• ESRD w/ pericarditis= 8%
  • Tx w/ dialysis
  • Avg survival without dialysis= 1 month
Hematologic Complications:
  • Anemia: low erythropoietin, blood loss from dialysis, ↓ RBC survival times
    • Normocytic, normochromic
    • Hct stabilizes @ 15-20 without tx.
    • Tx=erythropoietin
Bleeding diathesis: ↑ risk of GI bleed, subdural.
    • Can try tx with desmopressin
  • Immunologic deficiency: leukocyte chemotaxis and phagocytosis decreased in uremic state.
    • Dialysis does not help immune function.
GI complications:
  • Anorexia, nausea, vomiting=common in uremia
  • Increased GI bleeding
  • Chronic constipation
  • Ascites from portal HTN, polycystic liver ds., fluid overload.
Renal Bone Disease:
  • Systemic calcification; ↓ GFR=↑ serum phosphate levels.
    • Pseudogout, metastatic calcification of tissues, vessels.
    • Tx=low Ca dialysate and phosphate-binding gels
Hyperparathyroidism (Osteitis Fibrosa Cystica);
    • ↓ ionized Ca=↑ PTH= high bone turnover, weak bones.
    • Tx=phosphate binding gels, Vit D3 replacement, subtotal parathyroidectomy
Osteomalacia; defect in bone calcification
  • d/t Vit.D3 deficiency and aluminum intoxication
  • Weakened bones, muscle pains, weakness
  • Low PTH, ow to normal alkaline phosphate levels, ↑ serum aluminum
  • Tx= desferrioxamine
Β2-Microglobulin amyloidosis:
  • Pts >50 yrs old, on dialysis >10 yrs
  • Amyloid deposits in GI tract, bones, joints.
  • Complications; GI perfs, bone fx’s, carpal tunnel, rotator cuff tears.
  • Pts w/ amyloidosis have ↑ mortality rates
  • Uses ultrafiltration and clearance to replace nephron.
  • Solute removal depends on filter pore size and concentration gradient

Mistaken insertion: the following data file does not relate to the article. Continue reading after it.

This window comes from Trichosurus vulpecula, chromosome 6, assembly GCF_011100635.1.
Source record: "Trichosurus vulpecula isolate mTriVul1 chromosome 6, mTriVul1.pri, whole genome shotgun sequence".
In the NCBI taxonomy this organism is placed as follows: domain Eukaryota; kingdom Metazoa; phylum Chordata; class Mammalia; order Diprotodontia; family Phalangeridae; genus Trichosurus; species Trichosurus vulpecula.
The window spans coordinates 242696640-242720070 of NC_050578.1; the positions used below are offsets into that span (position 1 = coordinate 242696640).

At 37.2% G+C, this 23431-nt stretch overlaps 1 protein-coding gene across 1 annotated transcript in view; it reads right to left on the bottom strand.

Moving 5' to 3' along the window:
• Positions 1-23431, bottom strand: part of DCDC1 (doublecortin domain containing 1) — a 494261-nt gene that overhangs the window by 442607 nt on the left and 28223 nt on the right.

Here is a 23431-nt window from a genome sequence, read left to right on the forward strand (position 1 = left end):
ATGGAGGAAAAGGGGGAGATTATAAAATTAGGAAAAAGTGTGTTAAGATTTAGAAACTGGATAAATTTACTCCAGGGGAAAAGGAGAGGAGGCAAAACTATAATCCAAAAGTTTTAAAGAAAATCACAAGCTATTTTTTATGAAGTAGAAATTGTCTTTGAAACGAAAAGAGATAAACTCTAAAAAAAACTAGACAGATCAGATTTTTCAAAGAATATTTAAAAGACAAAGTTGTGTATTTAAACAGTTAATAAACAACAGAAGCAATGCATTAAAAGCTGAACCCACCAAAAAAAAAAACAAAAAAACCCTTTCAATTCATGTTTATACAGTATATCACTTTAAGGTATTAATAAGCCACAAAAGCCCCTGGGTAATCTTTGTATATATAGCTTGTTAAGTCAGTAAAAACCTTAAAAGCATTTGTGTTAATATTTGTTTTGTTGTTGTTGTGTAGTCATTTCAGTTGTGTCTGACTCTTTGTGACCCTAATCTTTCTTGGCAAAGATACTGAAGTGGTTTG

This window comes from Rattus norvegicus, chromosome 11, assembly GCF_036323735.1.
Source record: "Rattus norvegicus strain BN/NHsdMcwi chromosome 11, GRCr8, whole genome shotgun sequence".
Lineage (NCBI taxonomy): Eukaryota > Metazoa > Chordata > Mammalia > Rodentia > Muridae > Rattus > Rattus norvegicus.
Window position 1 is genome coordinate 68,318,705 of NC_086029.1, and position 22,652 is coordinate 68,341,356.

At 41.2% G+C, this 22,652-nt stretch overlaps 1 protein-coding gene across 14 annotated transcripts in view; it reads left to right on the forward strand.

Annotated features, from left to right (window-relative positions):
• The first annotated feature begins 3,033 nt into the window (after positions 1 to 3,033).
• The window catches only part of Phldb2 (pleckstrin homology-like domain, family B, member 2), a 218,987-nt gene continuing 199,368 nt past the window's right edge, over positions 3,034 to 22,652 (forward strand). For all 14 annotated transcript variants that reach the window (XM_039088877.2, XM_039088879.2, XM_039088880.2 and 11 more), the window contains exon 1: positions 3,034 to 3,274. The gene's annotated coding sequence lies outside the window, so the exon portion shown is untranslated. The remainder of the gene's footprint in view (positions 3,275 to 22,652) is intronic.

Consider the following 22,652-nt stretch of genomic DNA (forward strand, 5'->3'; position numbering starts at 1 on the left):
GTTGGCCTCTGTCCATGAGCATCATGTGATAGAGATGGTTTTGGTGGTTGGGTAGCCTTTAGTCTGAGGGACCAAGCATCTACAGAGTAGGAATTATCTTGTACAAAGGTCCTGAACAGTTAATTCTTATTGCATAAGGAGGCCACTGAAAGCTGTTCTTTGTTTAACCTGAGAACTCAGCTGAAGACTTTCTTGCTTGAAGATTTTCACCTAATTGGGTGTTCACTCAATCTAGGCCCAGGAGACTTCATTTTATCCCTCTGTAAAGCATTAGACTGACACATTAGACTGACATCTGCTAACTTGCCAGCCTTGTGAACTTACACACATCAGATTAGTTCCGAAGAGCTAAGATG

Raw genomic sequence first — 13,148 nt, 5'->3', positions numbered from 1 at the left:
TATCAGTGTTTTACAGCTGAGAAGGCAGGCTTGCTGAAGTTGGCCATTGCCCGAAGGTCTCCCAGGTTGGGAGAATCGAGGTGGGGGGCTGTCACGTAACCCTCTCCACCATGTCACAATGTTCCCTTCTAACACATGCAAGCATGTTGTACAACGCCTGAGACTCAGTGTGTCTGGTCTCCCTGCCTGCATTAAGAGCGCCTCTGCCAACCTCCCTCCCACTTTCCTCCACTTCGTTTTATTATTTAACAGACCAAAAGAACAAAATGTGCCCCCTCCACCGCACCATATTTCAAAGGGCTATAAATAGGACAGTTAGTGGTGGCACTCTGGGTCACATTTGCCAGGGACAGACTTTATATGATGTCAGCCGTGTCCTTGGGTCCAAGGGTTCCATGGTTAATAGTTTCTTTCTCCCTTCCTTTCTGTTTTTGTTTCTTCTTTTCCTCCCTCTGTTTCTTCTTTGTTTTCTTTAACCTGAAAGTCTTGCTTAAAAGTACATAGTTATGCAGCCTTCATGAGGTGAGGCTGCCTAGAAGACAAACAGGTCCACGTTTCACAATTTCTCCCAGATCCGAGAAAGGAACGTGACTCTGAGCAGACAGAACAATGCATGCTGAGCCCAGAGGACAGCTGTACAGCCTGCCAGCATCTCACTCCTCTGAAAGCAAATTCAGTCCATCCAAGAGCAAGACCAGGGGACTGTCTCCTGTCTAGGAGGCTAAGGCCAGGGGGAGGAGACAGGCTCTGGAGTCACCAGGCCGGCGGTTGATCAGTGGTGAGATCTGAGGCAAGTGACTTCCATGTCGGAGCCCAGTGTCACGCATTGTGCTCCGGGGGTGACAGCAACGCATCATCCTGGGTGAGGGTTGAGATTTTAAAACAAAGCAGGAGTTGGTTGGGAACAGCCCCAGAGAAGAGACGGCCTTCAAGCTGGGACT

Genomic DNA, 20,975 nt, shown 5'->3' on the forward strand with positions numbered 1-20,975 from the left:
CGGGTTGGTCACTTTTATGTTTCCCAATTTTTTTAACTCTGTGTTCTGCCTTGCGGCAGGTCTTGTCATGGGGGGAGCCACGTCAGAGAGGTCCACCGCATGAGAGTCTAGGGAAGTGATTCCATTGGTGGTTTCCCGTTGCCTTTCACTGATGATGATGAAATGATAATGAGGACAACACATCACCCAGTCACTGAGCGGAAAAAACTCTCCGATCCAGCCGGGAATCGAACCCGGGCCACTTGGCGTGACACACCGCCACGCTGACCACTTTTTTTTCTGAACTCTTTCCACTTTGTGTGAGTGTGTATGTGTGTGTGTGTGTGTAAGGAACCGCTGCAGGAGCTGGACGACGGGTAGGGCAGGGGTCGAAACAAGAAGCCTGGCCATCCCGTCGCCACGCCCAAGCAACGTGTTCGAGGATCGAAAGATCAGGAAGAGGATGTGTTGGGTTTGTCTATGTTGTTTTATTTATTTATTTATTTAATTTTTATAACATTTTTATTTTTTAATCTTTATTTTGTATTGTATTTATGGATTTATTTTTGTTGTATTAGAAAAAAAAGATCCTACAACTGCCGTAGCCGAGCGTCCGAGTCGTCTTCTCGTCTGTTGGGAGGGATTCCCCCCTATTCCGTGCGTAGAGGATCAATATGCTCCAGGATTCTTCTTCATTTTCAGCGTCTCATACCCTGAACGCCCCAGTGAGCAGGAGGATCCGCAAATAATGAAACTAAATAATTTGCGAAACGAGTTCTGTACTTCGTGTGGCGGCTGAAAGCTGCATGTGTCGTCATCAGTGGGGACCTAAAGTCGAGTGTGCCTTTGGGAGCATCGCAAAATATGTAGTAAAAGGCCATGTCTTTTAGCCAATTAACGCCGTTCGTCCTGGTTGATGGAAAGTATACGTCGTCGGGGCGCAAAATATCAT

• Heparin 1000-2000 units typically used
  • Sessions take @ 3-4 hrs.
vascular access complications
Vascular Access Complications
  • Types of Access:
  • 1. A-V fistula
  • 2. Vascular graft: higher complication rates, shorter functional lifes.
  • 3. Tunnel-cuffed catheters; Hickman, Quinton
Thrombosis and Stenosis of Access:
  • Most common complication
  • Loss of bruit and thrill
  • Stenosis / thrombosis: not Emergencies= tx w/in 24 hours.
Vascular Access Infections:
  • 2-5% of fistulas, 10% of grafts
  • Often signs of sepsis, fever, Hypotension, ↑ WBC
  • Erythema, swelling, discharge at site often missing.
  • Staph Aureus #1, gram neg #2
  • Vanc is drug of choice, usually add Gent.
  • d/t aneurysm, anastomosis rupture or over anticoagulation.
  • Direct pressure
  • Protamine 10-20 mg or 0.01 mg/unit hep.
  • Consult surgery or nephrology
Vascular access aneurysms:
  • Repeated punctures
  • Bulging in wall
  • Rarely rupture
  • True aneurysms very rare; 4% of fistulas
Vascular access pseudoaneurysm:
  • Subcutaneous extravasation of blood
  • Present w/ bleeding & infection at site
Vascular insufficiency: distal to access
  • “steal syndrome”
  • Preferential shunting of blood to low pressure venous side
  • s/s exercise pain, non-healing ulcers, cool pulseless digits
  • Dx w/ doppler or angiography
High-output heart failure:
  • When 20% of cardiac output diverted through access
  • Branham sign: drop in HR after temporary access occlusion
  • Doppler to measure access flow rate
  • Surgical banding of access is Tx.
complications during hemodialysis
Complications During Hemodialysis
  • 1. Hypotension:
  • Most frequent, 10-20% of treatments
  • Dialysis can remove up to 2 L/hr.